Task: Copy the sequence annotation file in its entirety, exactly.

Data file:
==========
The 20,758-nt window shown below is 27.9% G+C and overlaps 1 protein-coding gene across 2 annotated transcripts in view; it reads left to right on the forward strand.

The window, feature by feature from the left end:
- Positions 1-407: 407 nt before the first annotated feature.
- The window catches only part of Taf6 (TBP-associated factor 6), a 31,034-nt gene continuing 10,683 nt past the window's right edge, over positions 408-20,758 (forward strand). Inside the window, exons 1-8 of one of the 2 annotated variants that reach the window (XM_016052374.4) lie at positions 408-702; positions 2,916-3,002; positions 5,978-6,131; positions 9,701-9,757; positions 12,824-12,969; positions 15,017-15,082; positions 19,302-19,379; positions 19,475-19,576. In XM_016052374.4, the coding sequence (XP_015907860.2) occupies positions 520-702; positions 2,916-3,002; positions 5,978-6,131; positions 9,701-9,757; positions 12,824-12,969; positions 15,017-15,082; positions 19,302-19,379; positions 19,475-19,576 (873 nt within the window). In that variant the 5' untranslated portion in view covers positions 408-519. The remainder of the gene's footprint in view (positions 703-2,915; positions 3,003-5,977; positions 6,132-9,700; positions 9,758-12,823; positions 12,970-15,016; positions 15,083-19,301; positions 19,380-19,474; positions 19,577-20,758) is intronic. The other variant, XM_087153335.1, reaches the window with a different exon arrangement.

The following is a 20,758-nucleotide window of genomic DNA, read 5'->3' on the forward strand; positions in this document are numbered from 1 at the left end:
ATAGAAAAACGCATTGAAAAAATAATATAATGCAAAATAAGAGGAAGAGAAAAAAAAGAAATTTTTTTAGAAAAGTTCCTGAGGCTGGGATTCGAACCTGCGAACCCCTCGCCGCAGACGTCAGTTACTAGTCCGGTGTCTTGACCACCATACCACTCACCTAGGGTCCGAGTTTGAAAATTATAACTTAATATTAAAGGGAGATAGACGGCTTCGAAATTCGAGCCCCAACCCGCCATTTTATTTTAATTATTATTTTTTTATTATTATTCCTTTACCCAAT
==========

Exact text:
The 20,758-nt window shown below is 27.9% G+C and overlaps 1 protein-coding gene across 2 annotated transcripts in view; it reads left to right on the forward strand.

The window, feature by feature from the left end:
- Positions 1-407: 407 nt before the first annotated feature.
- The window catches only part of Taf6 (TBP-associated factor 6), a 31,034-nt gene continuing 10,683 nt past the window's right edge, over positions 408-20,758 (forward strand). Inside the window, exons 1-8 of one of the 2 annotated variants that reach the window (XM_016052374.4) lie at positions 408-702; positions 2,916-3,002; positions 5,978-6,131; positions 9,701-9,757; positions 12,824-12,969; positions 15,017-15,082; positions 19,302-19,379; positions 19,475-19,576. In XM_016052374.4, the coding sequence (XP_015907860.2) occupies positions 520-702; positions 2,916-3,002; positions 5,978-6,131; positions 9,701-9,757; positions 12,824-12,969; positions 15,017-15,082; positions 19,302-19,379; positions 19,475-19,576 (873 nt within the window). In that variant the 5' untranslated portion in view covers positions 408-519. The remainder of the gene's footprint in view (positions 703-2,915; positions 3,003-5,977; positions 6,132-9,700; positions 9,758-12,823; positions 12,970-15,016; positions 15,083-19,301; positions 19,380-19,474; positions 19,577-20,758) is intronic. The other variant, XM_087153335.1, reaches the window with a different exon arrangement.

The following is a 20,758-nucleotide window of genomic DNA, read 5'->3' on the forward strand; positions in this document are numbered from 1 at the left end:
ATAGAAAAACGCATTGAAAAAATAATATAATGCAAAATAAGAGGAAGAGAAAAAAAAGAAATTTTTTTAGAAAAGTTCCTGAGGCTGGGATTCGAACCTGCGAACCCCTCGCCGCAGACGTCAGTTACTAGTCCGGTGTCTTGACCACCATACCACTCACCTAGGGTCCGAGTTTGAAAATTATAACTTAATATTAAAGGGAGATAGACGGCTTCGAAATTCGAGCCCCAACCCGCCATTTTATTTTAATTATTATTTTTTTATTATTATTCCTTTACCCAAT